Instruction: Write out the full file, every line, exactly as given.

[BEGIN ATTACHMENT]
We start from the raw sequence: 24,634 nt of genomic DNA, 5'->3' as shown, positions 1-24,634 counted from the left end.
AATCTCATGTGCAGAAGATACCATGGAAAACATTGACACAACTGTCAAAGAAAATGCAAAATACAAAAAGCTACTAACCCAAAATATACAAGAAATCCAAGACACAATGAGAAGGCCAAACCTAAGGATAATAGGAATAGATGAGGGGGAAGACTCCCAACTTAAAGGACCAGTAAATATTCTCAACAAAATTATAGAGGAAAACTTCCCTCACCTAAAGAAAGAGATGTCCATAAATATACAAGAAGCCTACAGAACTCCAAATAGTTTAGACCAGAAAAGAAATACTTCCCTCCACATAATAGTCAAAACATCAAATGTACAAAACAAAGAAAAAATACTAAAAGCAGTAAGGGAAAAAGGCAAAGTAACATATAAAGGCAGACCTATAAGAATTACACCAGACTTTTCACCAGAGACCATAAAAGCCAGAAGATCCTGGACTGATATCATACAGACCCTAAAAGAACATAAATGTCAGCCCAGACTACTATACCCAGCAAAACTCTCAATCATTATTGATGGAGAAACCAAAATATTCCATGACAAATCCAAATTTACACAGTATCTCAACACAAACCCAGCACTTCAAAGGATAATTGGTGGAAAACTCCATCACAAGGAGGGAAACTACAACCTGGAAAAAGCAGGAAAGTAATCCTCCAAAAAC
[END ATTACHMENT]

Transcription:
We start from the raw sequence: 24,634 nt of genomic DNA, 5'->3' as shown, positions 1-24,634 counted from the left end.
AATCTCATGTGCAGAAGATACCATGGAAAACATTGACACAACTGTCAAAGAAAATGCAAAATACAAAAAGCTACTAACCCAAAATATACAAGAAATCCAAGACACAATGAGAAGGCCAAACCTAAGGATAATAGGAATAGATGAGGGGGAAGACTCCCAACTTAAAGGACCAGTAAATATTCTCAACAAAATTATAGAGGAAAACTTCCCTCACCTAAAGAAAGAGATGTCCATAAATATACAAGAAGCCTACAGAACTCCAAATAGTTTAGACCAGAAAAGAAATACTTCCCTCCACATAATAGTCAAAACATCAAATGTACAAAACAAAGAAAAAATACTAAAAGCAGTAAGGGAAAAAGGCAAAGTAACATATAAAGGCAGACCTATAAGAATTACACCAGACTTTTCACCAGAGACCATAAAAGCCAGAAGATCCTGGACTGATATCATACAGACCCTAAAAGAACATAAATGTCAGCCCAGACTACTATACCCAGCAAAACTCTCAATCATTATTGATGGAGAAACCAAAATATTCCATGACAAATCCAAATTTACACAGTATCTCAACACAAACCCAGCACTTCAAAGGATAATTGGTGGAAAACTCCATCACAAGGAGGGAAACTACAACCTGGAAAAAGCAGGAAAGTAATCCTCCAAAAAC